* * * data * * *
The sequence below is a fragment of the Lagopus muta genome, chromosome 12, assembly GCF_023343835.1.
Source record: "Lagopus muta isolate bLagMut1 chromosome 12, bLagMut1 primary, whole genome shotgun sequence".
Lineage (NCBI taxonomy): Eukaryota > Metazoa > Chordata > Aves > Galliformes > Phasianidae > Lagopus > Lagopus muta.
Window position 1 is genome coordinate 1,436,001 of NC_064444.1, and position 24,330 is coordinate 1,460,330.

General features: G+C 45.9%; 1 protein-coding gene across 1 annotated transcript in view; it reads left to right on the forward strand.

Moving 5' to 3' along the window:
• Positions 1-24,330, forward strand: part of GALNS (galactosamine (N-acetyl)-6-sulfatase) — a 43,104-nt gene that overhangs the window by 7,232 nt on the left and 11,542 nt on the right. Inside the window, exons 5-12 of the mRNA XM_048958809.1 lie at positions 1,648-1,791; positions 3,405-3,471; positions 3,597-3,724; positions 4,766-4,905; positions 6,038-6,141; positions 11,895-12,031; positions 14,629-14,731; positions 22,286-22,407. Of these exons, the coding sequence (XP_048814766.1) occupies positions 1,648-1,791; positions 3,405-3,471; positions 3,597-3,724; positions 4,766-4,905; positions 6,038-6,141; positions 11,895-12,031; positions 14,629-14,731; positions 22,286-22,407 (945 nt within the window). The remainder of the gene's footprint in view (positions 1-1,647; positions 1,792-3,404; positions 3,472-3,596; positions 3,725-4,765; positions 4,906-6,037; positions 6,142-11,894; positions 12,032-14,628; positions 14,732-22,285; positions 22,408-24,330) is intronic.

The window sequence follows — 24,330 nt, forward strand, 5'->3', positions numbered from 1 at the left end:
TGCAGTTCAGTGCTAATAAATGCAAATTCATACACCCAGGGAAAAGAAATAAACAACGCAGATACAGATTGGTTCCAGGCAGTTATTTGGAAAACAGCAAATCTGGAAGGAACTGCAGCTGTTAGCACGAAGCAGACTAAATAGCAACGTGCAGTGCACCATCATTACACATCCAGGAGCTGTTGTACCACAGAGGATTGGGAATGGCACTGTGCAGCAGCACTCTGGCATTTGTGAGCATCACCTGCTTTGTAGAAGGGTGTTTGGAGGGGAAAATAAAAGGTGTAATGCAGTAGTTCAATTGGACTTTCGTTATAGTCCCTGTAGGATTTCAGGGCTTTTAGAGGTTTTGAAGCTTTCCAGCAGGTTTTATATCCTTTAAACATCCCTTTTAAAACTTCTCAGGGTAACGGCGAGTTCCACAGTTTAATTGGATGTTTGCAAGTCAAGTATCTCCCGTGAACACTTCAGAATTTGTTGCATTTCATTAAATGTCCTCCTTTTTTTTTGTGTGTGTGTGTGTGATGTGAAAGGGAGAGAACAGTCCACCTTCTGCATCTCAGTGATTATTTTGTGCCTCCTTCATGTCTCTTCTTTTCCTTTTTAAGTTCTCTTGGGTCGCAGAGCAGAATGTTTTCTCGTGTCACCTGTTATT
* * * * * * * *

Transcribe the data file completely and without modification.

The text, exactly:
The sequence below is a fragment of the Lagopus muta genome, chromosome 12, assembly GCF_023343835.1.
Source record: "Lagopus muta isolate bLagMut1 chromosome 12, bLagMut1 primary, whole genome shotgun sequence".
Lineage (NCBI taxonomy): Eukaryota > Metazoa > Chordata > Aves > Galliformes > Phasianidae > Lagopus > Lagopus muta.
Window position 1 is genome coordinate 1,436,001 of NC_064444.1, and position 24,330 is coordinate 1,460,330.

General features: G+C 45.9%; 1 protein-coding gene across 1 annotated transcript in view; it reads left to right on the forward strand.

Moving 5' to 3' along the window:
• Positions 1-24,330, forward strand: part of GALNS (galactosamine (N-acetyl)-6-sulfatase) — a 43,104-nt gene that overhangs the window by 7,232 nt on the left and 11,542 nt on the right. Inside the window, exons 5-12 of the mRNA XM_048958809.1 lie at positions 1,648-1,791; positions 3,405-3,471; positions 3,597-3,724; positions 4,766-4,905; positions 6,038-6,141; positions 11,895-12,031; positions 14,629-14,731; positions 22,286-22,407. Of these exons, the coding sequence (XP_048814766.1) occupies positions 1,648-1,791; positions 3,405-3,471; positions 3,597-3,724; positions 4,766-4,905; positions 6,038-6,141; positions 11,895-12,031; positions 14,629-14,731; positions 22,286-22,407 (945 nt within the window). The remainder of the gene's footprint in view (positions 1-1,647; positions 1,792-3,404; positions 3,472-3,596; positions 3,725-4,765; positions 4,906-6,037; positions 6,142-11,894; positions 12,032-14,628; positions 14,732-22,285; positions 22,408-24,330) is intronic.

The window sequence follows — 24,330 nt, forward strand, 5'->3', positions numbered from 1 at the left end:
TGCAGTTCAGTGCTAATAAATGCAAATTCATACACCCAGGGAAAAGAAATAAACAACGCAGATACAGATTGGTTCCAGGCAGTTATTTGGAAAACAGCAAATCTGGAAGGAACTGCAGCTGTTAGCACGAAGCAGACTAAATAGCAACGTGCAGTGCACCATCATTACACATCCAGGAGCTGTTGTACCACAGAGGATTGGGAATGGCACTGTGCAGCAGCACTCTGGCATTTGTGAGCATCACCTGCTTTGTAGAAGGGTGTTTGGAGGGGAAAATAAAAGGTGTAATGCAGTAGTTCAATTGGACTTTCGTTATAGTCCCTGTAGGATTTCAGGGCTTTTAGAGGTTTTGAAGCTTTCCAGCAGGTTTTATATCCTTTAAACATCCCTTTTAAAACTTCTCAGGGTAACGGCGAGTTCCACAGTTTAATTGGATGTTTGCAAGTCAAGTATCTCCCGTGAACACTTCAGAATTTGTTGCATTTCATTAAATGTCCTCCTTTTTTTTTGTGTGTGTGTGTGTGATGTGAAAGGGAGAGAACAGTCCACCTTCTGCATCTCAGTGATTATTTTGTGCCTCCTTCATGTCTCTTCTTTTCCTTTTTAAGTTCTCTTGGGTCGCAGAGCAGAATGTTTTCTCGTGTCACCTGTTATT